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News2004January › PSA: is this a test that has had its day? › January 2004

PSA: is this a test that has had its day?

*PSA: is this a test that has had its day? The prostate specific antigen (PSA) blood test fails to recognise eight out of every 10 cases of prostate cancer

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*PSA: is this a test that has had its day? The prostate specific antigen (PSA) blood test fails to recognise eight out of every 10 cases of prostate cancer. Researchers from Harvard Medical School analysed the test results of 6691 men who had undergone a PSA screening test, and discovered that it had failed to spot 82 per cent of cases of cancer (N Engl J Med, 2003; 349: 335-42).

* A positive attitude can help you survive surgery Scientists have discovered that patients are more likely to die after coronary bypass surgery if they are depressed, and the risk of death increases with the depth of the depression. After a five-year follow-up of 817 patients who had undergone bypass heart surgery, the researchers found that, of the 122 patients who died, those who had suffered deep depression were nearly two-and-a-half times more likely to die. The risk dropped to a likelihood of just over two times among patients with only mild depression (Lancet, 2003; 362: 604-9).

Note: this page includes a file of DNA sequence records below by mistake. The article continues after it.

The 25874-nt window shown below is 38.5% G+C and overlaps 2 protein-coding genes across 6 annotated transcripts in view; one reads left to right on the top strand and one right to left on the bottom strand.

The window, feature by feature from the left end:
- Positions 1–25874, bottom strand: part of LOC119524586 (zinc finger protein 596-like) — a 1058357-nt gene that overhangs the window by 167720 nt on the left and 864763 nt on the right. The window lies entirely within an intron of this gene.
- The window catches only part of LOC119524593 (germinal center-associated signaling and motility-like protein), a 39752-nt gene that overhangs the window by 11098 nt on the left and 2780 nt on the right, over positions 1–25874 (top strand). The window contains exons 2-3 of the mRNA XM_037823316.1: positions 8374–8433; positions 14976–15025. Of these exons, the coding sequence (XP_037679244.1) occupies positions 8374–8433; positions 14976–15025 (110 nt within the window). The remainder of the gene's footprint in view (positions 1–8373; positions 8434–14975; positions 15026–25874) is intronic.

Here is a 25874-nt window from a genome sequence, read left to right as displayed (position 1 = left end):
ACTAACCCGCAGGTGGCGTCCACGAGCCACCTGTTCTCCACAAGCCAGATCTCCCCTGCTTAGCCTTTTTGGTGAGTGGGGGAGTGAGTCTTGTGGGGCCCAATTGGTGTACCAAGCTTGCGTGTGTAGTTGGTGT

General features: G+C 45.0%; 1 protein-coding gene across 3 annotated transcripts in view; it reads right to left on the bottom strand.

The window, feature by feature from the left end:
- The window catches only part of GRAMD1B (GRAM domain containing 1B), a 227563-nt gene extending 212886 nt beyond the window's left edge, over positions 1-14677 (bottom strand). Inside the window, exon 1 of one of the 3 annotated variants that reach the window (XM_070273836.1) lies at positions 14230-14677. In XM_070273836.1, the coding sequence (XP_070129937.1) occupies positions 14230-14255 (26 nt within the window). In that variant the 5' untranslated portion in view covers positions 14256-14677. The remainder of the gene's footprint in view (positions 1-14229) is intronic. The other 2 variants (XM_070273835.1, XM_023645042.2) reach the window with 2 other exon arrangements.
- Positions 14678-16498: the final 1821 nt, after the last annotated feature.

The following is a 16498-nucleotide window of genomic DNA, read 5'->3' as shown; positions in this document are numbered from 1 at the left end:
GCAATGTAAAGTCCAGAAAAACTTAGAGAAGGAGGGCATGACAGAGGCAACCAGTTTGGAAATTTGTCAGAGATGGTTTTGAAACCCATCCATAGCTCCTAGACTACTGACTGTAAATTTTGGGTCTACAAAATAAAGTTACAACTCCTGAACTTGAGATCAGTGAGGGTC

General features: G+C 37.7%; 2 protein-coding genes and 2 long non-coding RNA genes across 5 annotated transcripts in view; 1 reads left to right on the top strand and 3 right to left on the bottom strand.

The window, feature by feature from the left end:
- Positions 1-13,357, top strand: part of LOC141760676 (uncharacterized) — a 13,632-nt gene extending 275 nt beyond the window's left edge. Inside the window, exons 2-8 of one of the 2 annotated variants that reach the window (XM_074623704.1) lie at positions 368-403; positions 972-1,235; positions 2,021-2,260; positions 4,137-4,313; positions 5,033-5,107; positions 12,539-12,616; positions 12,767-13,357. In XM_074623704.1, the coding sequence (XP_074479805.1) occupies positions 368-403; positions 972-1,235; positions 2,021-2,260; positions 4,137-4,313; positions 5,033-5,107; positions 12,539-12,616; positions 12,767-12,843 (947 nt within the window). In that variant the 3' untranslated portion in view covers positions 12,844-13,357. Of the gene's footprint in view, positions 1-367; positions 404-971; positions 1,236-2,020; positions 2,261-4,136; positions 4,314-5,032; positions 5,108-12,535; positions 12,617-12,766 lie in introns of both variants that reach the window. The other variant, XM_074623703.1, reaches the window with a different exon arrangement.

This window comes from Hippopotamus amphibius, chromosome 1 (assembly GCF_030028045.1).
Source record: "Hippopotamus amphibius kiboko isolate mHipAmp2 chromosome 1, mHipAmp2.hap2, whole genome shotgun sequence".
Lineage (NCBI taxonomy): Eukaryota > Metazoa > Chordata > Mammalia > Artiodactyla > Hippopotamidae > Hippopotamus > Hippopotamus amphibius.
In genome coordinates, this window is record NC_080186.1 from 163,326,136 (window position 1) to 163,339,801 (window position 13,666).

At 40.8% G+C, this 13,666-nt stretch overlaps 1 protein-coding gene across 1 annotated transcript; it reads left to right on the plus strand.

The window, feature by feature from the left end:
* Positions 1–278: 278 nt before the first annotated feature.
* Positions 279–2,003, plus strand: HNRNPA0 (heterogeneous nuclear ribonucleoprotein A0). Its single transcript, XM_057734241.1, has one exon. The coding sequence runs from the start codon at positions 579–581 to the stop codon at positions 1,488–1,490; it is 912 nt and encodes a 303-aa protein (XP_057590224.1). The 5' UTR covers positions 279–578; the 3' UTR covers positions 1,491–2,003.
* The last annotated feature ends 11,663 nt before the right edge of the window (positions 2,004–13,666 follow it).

* Why home birth could be best An investigation of seven maternity units in the UK found that all were seriously understaffed, and the level of skill among the hospital midwives was very mixed. In the short time spent at each unit, the researchers noted many 'near-misses', or accidents that almost happened, that could have proved disastrous for either the mother or baby involved (BMJ, 2003; 327: 584-6).

* Hospitals: where you can go to become ill Hospitals are dangerous places - as new research has now confirmed. Well over 30,000 patients die in American hospitals every year as a result of some medical mishap, and 167,000 will suffer a serious injury that will, at the very least, extend their stay in hospital. The researchers conceded that the situation is far worse than reported - but just how bad is anyone's guess (JAMA, 2003; 290: 1868-74).


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